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Iran nuclear talks: Why the trust gap is so great

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And in January, chemistry expert Mostafa Ahmadi Roshan, who was also a procurement director of Iran's largest uranium enrichment plant at Natanz, was killed by a magnetized bomb stuck to his car while in traffic.

After that killing, Iran's deputy UN ambassador Eshagh al-Habib condemned the “terrorist attacks” and told the UN Security Council that Mr. Roshan had recently met with IAEA inspectors, "a fact that indicates that this UN agency may have played a role in leaking information on Iran's nuclear facilities and scientists."

Senior Iranian lawmaker Zohreh Elahian charged that there was "credible evidence" of IAEA involvement in "espionage on our nuclear activities."

The IAEA would not confirm or deny any previous inspector meetings with Roshan to the Monitor, and referred instead to a quote that IAEA spokeswoman Gill Tudor gave to Reuters shortly after the assassination: "The Agency has not released this man's name. We do not know him."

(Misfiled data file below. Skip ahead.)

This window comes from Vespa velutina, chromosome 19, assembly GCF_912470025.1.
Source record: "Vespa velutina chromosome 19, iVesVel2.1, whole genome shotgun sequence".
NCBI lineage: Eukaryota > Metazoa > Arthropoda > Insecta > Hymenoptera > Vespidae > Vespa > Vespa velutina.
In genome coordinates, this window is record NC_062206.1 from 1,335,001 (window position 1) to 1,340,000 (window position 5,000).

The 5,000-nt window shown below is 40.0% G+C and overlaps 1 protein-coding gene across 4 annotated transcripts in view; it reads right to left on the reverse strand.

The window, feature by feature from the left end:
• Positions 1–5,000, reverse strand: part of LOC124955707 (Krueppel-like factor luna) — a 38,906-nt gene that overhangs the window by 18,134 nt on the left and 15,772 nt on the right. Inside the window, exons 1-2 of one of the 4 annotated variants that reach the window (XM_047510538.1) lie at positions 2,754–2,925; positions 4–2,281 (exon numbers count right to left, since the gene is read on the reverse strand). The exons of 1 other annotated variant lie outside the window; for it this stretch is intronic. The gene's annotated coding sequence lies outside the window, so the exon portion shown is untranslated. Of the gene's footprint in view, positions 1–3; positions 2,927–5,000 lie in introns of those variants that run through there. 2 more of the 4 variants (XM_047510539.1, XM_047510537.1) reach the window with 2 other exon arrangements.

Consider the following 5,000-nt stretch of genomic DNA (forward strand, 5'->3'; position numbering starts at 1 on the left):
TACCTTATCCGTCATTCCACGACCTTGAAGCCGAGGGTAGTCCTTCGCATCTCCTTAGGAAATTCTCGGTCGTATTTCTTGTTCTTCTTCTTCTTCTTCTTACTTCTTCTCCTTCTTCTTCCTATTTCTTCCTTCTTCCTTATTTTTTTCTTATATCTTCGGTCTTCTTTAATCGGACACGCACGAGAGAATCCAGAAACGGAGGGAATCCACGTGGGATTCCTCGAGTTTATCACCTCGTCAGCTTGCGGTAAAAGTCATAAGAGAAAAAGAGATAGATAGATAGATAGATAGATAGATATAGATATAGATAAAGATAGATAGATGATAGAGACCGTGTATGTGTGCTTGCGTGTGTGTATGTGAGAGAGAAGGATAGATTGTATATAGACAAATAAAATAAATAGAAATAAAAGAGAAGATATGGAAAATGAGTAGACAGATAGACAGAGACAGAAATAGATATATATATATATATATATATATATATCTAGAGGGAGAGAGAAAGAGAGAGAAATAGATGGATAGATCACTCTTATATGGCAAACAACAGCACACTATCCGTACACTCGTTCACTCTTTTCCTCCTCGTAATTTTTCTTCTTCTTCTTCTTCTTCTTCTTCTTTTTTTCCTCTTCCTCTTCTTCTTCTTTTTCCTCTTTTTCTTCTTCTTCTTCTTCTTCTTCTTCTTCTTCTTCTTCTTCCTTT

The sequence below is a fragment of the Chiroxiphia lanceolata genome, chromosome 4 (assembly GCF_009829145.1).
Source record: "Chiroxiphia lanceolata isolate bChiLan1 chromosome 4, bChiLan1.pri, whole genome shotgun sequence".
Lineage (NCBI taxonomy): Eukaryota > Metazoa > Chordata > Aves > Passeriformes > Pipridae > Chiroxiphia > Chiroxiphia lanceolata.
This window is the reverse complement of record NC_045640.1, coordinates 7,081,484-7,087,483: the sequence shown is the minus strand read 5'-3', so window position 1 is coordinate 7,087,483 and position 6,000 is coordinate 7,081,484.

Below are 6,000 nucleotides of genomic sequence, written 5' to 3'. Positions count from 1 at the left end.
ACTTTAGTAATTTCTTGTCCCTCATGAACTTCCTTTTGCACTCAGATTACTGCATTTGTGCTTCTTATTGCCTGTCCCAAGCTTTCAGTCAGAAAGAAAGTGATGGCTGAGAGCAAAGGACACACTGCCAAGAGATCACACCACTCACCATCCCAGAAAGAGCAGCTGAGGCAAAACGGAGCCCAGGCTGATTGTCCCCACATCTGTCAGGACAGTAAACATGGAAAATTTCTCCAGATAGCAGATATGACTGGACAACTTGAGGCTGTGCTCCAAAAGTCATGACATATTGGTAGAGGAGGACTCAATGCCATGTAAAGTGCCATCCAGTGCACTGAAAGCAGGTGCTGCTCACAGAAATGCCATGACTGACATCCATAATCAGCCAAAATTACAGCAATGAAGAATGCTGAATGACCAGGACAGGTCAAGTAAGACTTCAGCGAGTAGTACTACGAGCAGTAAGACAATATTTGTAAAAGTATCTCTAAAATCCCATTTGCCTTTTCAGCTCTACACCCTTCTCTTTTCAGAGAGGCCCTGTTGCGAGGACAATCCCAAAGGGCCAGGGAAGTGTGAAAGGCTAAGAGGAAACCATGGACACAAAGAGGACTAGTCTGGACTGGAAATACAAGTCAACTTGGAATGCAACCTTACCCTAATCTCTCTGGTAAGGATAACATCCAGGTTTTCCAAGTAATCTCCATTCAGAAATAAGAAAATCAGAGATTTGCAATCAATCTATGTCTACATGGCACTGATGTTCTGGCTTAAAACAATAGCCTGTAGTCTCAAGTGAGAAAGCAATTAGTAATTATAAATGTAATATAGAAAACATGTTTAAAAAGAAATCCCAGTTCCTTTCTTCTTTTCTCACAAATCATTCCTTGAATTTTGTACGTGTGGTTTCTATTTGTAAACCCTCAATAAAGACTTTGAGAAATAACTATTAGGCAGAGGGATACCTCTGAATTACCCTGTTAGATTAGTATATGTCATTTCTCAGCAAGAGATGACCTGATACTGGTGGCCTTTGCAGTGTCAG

Two unnamed senior US officials confirmed to NBC News last month that operatives of the opposition Mujahideen-e Khalq (MEK, or MKO) who were trained and financed by Israel, had carried out the killings. Such reports confirm earlier claims by Iran – and foster deeper mistrust that pressure on the nuclear issue is a pretext for regime change.

How Roshan may have become a target

US Secretary of State Hillary Clinton "categorically" denied any American role in the assassination of Roshan. The names of those scientists would have been available by other means to intelligence agencies hostile to Iran, experts say.

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